Notes


*  The author would like to thank Saša Ljepović, Linardo Martinčević and Igor Ljubaj for providing useful comments during the preparation of this paper. The views and opinions expressed in this article are those of the author and do not necessarily reflect the official policy or position of the Croatian National Bank. The author would also like to thank two anonymous referees whose comments have contributed to the final version of the paper.

1 Indeed, by the end of 2020, Spain and Italy had seen their government debt-to-GDP ratios increase by more than 20 percentage points, reaching the very high levels of 120 and 156 percent of GDP, respectively.

2 Addressing the worldwide shortage of U.S. dollar liquidity was not only important to other countries but it was also in the interest of the United States itself. When foreign financial institutions lose the ability to borrow in U.S. dollars in wholesale markets, their only remaining option to obtain dollar liquidity is to sell their dollar-denominated assets, such as U.S. Treasuries, which can create downward pressure on their prices. Therefore, by acting as the global lender of last resort in times of financial turmoil, the Federal Reserve indirectly supports the stability of the U.S. financial system.

3 By contrast, in 2008, the Federal Reserve committed substantial resources to facilitate the takeover of the failing investment bank Bear Stearns by JP Morgan and to support the recapitalization of the large insurance company AIG, which was on the brink of bankruptcy due to heavy losses on its credit default swap contracts (Mishkin, 2011).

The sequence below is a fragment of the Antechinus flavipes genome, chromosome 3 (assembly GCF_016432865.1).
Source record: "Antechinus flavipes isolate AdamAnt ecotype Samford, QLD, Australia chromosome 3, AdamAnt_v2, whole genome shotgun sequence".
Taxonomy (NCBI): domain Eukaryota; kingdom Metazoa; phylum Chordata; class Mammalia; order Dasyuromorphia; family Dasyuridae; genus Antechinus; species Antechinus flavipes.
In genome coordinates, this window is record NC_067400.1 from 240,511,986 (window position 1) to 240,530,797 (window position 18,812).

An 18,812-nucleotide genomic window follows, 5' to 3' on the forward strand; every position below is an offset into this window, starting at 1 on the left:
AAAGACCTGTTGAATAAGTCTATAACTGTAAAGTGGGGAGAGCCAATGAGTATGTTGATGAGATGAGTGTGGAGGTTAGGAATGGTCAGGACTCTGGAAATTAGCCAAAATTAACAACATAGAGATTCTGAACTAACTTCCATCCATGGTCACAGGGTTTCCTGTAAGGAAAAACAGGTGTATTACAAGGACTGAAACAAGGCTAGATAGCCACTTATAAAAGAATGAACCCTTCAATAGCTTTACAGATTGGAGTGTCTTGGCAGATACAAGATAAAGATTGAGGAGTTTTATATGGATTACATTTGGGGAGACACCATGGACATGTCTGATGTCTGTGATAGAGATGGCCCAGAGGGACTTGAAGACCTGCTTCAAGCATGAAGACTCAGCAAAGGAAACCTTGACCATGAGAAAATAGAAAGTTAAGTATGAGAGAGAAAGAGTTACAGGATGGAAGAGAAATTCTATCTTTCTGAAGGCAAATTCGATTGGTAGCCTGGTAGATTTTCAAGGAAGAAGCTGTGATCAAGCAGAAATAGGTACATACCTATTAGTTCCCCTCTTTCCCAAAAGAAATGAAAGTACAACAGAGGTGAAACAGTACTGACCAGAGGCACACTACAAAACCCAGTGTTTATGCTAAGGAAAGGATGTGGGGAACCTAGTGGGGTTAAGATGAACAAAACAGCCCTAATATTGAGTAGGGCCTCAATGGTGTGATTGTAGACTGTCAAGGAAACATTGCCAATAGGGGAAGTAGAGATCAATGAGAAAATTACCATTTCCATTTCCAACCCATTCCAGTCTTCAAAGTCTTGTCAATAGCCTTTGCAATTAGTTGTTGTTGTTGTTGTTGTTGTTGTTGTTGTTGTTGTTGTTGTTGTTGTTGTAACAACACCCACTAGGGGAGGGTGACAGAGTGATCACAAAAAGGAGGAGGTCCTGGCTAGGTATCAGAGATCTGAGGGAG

4 The program was later gradually scaled up to 1,850 billion euro.

5 In contrast, under the earlier program – the Public Sector Purchase Program, which ran from 2015 to 2018 – the Eurosystem could buy only up to 33% of a member state's total outstanding debt.

6 The total amount of liquidity released through foreign exchange interventions in late 2008 and early 2009 was 0.9 billion euros. However, it should be borne in mind that at the height of the global financial crisis, the Croatian National Bank used other instruments in addition to foreign exchange interventions to provide the financial system with much-needed foreign currency liquidity (Galac, 2010). In particular, the central bank abolished the marginal reserve requirement, reduced the minimum required foreign currency claims, and reduced and adjusted the general reserve requirement, thus releasing additional 3.6 billion euros into the banking system.

7 According to the Croatian Employment Service, the total fiscal cost of job preservation measures implemented from the outbreak of the pandemic until October 2021 amounted to 11.8 billion kuna, or 2.9% percent of 2019 GDP.